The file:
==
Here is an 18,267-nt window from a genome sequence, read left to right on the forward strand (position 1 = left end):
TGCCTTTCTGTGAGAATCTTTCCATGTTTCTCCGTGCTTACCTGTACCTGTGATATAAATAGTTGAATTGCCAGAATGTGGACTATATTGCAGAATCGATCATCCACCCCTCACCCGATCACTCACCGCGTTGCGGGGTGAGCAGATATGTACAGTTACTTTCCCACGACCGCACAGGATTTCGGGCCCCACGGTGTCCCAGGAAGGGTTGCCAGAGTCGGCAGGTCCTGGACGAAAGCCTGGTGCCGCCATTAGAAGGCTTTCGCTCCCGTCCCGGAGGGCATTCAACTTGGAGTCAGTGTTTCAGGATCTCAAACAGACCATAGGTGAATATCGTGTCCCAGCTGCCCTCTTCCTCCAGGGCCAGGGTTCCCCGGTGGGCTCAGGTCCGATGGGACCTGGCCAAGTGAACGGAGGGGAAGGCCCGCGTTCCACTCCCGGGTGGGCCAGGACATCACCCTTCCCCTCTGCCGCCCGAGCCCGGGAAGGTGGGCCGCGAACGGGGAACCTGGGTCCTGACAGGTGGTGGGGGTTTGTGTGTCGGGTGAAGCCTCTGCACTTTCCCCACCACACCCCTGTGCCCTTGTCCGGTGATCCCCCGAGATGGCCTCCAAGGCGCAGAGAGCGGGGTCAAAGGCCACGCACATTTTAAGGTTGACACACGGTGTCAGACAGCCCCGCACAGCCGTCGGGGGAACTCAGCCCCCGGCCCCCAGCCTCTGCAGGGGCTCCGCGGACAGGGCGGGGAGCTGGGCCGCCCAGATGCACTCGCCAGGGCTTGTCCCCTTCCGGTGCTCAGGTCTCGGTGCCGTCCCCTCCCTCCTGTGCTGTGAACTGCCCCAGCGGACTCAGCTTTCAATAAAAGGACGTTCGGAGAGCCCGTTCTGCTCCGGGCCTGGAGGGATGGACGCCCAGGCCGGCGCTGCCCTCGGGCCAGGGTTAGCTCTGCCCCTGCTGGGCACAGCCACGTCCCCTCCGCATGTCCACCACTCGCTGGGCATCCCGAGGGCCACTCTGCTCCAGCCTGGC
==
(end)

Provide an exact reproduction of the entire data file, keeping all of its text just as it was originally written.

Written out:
Here is an 18,267-nt window from a genome sequence, read left to right on the forward strand (position 1 = left end):
TGCCTTTCTGTGAGAATCTTTCCATGTTTCTCCGTGCTTACCTGTACCTGTGATATAAATAGTTGAATTGCCAGAATGTGGACTATATTGCAGAATCGATCATCCACCCCTCACCCGATCACTCACCGCGTTGCGGGGTGAGCAGATATGTACAGTTACTTTCCCACGACCGCACAGGATTTCGGGCCCCACGGTGTCCCAGGAAGGGTTGCCAGAGTCGGCAGGTCCTGGACGAAAGCCTGGTGCCGCCATTAGAAGGCTTTCGCTCCCGTCCCGGAGGGCATTCAACTTGGAGTCAGTGTTTCAGGATCTCAAACAGACCATAGGTGAATATCGTGTCCCAGCTGCCCTCTTCCTCCAGGGCCAGGGTTCCCCGGTGGGCTCAGGTCCGATGGGACCTGGCCAAGTGAACGGAGGGGAAGGCCCGCGTTCCACTCCCGGGTGGGCCAGGACATCACCCTTCCCCTCTGCCGCCCGAGCCCGGGAAGGTGGGCCGCGAACGGGGAACCTGGGTCCTGACAGGTGGTGGGGGTTTGTGTGTCGGGTGAAGCCTCTGCACTTTCCCCACCACACCCCTGTGCCCTTGTCCGGTGATCCCCCGAGATGGCCTCCAAGGCGCAGAGAGCGGGGTCAAAGGCCACGCACATTTTAAGGTTGACACACGGTGTCAGACAGCCCCGCACAGCCGTCGGGGGAACTCAGCCCCCGGCCCCCAGCCTCTGCAGGGGCTCCGCGGACAGGGCGGGGAGCTGGGCCGCCCAGATGCACTCGCCAGGGCTTGTCCCCTTCCGGTGCTCAGGTCTCGGTGCCGTCCCCTCCCTCCTGTGCTGTGAACTGCCCCAGCGGACTCAGCTTTCAATAAAAGGACGTTCGGAGAGCCCGTTCTGCTCCGGGCCTGGAGGGATGGACGCCCAGGCCGGCGCTGCCCTCGGGCCAGGGTTAGCTCTGCCCCTGCTGGGCACAGCCACGTCCCCTCCGCATGTCCACCACTCGCTGGGCATCCCGAGGGCCACTCTGCTCCAGCCTGGC